Opioid use—and abuse—among construction workers has become the industry’s silent crisis. It frequently begins with pain, typically from jobsite-related injuries, including falls, or from tasks involving repetitive motion. Excessive exposure to vibration—in addition to bending, twisting and awkward postures—inflicts particularly hard wear and tear on backs, knees, shoulders and other joints.
And then the cycle of seeking relief for those ailments begins.
After a couple of weeks of intense discussion, however, Dr. Makary’s group reached consensus and gave its blessing to guidelines setting maximum numbers of opioid-containing pills for 20 common medical procedures.
In some cases, the right number of opioids is zero, the group concluded. Indeed, it recommends no opioids for patients heading home after uncomplicated labor and delivery, or after cardiac catheterization, a procedure in which a thin, hollow tube is inserted into the heart through a blood vessel to check for blockages.
Almost every time he or his partners write a prescription for one of these drugs, it’s denied for not being part of the insurer’s formulary, or list of drugs that are covered, Dr. Loudermilk said.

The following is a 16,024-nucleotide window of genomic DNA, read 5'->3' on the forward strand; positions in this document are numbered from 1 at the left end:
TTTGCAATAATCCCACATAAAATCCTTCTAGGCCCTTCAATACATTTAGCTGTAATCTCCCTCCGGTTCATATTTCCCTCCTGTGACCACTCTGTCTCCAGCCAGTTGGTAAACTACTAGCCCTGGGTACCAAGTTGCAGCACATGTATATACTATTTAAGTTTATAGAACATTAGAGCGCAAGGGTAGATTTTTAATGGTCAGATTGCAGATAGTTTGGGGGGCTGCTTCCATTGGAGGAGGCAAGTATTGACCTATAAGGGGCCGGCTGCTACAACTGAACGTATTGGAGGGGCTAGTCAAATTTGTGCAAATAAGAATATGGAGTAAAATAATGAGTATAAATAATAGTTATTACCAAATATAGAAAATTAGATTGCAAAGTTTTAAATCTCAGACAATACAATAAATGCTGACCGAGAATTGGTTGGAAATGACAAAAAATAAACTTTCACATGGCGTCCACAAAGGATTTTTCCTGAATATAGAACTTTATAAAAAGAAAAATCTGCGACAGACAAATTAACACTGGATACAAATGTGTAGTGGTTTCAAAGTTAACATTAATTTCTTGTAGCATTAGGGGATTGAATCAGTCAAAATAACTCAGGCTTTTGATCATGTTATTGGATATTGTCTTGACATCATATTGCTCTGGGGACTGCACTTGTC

Buprenorphine and methadone can cut the chances that someone who survives an opioid overdose will succumb to yet another one, but too few patients get the treatments, a new study shows.
The Food and Drug Administration approved the first generic version of an oral intake film for treating opioid addiction.
An analysis by the White House Council of Economic Advisers — using an approach that attempts to calculate the economic costs of loss of life — suggests that the overall cost of the crisis to the U.S. economy in 2015 was over $500 billion, or around 3 percent of GDP.
One of the first proposals expected to be considered for funding calls for a court-ordered drug treatment program for male offenders — similar to the successful Women Recovering with a Purpose program.
On Tuesday, the National Institutes of Health revealed its new plan to tackle the opioid crisis, which it dubbed the Helping to End Addiction Long-term, or HEAL, initiative. Among the ideas presented are research programs devoted to better understanding chronic pain, developing new non-opioid painkillers and addiction treatments, and speeding up the clinical trial process to test out these potential drugs.
From drug searches to peer-support groups, schools across the nation are taking a number of approaches to combat the opioid epidemic.
Public libraries have always been about more than just books — and their mission of community support has taken on new urgency during the current opioid epidemic. After witnessing overdoses at her library in Philadelphia, Chera Kowalski learned how to administer naloxone, a drug that reverses the effects of narcotics, and she’s put it to use to save patrons’ lives. In this personal talk, she shares the day-to-day reality of life on the frontline of the opioid crisis and advocates for each of us to find new ways to keep our communities safe and healthy.